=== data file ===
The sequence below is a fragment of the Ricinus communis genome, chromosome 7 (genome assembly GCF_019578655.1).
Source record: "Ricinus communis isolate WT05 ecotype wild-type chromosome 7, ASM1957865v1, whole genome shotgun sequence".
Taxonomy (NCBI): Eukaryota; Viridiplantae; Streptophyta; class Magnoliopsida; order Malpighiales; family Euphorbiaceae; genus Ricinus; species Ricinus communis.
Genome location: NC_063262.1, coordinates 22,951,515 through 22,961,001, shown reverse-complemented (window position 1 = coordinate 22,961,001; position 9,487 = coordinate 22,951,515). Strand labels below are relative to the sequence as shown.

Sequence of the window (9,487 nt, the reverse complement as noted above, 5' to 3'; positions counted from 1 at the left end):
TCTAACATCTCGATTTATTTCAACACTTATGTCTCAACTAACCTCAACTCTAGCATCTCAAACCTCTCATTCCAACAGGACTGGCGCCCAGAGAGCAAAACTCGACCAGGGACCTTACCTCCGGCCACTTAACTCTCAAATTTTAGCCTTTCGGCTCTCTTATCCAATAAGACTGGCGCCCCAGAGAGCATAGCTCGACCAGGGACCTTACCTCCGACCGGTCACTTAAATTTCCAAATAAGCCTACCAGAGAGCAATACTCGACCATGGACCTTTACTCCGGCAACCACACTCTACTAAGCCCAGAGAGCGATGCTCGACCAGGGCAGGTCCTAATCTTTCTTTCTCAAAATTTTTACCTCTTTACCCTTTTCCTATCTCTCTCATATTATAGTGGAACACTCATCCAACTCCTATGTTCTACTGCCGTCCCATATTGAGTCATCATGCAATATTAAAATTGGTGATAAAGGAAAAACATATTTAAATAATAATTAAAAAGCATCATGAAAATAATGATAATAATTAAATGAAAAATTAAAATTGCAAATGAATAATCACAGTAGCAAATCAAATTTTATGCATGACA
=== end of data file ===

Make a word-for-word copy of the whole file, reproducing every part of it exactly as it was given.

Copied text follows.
The sequence below is a fragment of the Ricinus communis genome, chromosome 7 (genome assembly GCF_019578655.1).
Source record: "Ricinus communis isolate WT05 ecotype wild-type chromosome 7, ASM1957865v1, whole genome shotgun sequence".
Taxonomy (NCBI): Eukaryota; Viridiplantae; Streptophyta; class Magnoliopsida; order Malpighiales; family Euphorbiaceae; genus Ricinus; species Ricinus communis.
Genome location: NC_063262.1, coordinates 22,951,515 through 22,961,001, shown reverse-complemented (window position 1 = coordinate 22,961,001; position 9,487 = coordinate 22,951,515). Strand labels below are relative to the sequence as shown.

Sequence of the window (9,487 nt, the reverse complement as noted above, 5' to 3'; positions counted from 1 at the left end):
TCTAACATCTCGATTTATTTCAACACTTATGTCTCAACTAACCTCAACTCTAGCATCTCAAACCTCTCATTCCAACAGGACTGGCGCCCAGAGAGCAAAACTCGACCAGGGACCTTACCTCCGGCCACTTAACTCTCAAATTTTAGCCTTTCGGCTCTCTTATCCAATAAGACTGGCGCCCCAGAGAGCATAGCTCGACCAGGGACCTTACCTCCGACCGGTCACTTAAATTTCCAAATAAGCCTACCAGAGAGCAATACTCGACCATGGACCTTTACTCCGGCAACCACACTCTACTAAGCCCAGAGAGCGATGCTCGACCAGGGCAGGTCCTAATCTTTCTTTCTCAAAATTTTTACCTCTTTACCCTTTTCCTATCTCTCTCATATTATAGTGGAACACTCATCCAACTCCTATGTTCTACTGCCGTCCCATATTGAGTCATCATGCAATATTAAAATTGGTGATAAAGGAAAAACATATTTAAATAATAATTAAAAAGCATCATGAAAATAATGATAATAATTAAATGAAAAATTAAAATTGCAAATGAATAATCACAGTAGCAAATCAAATTTTATGCATGACA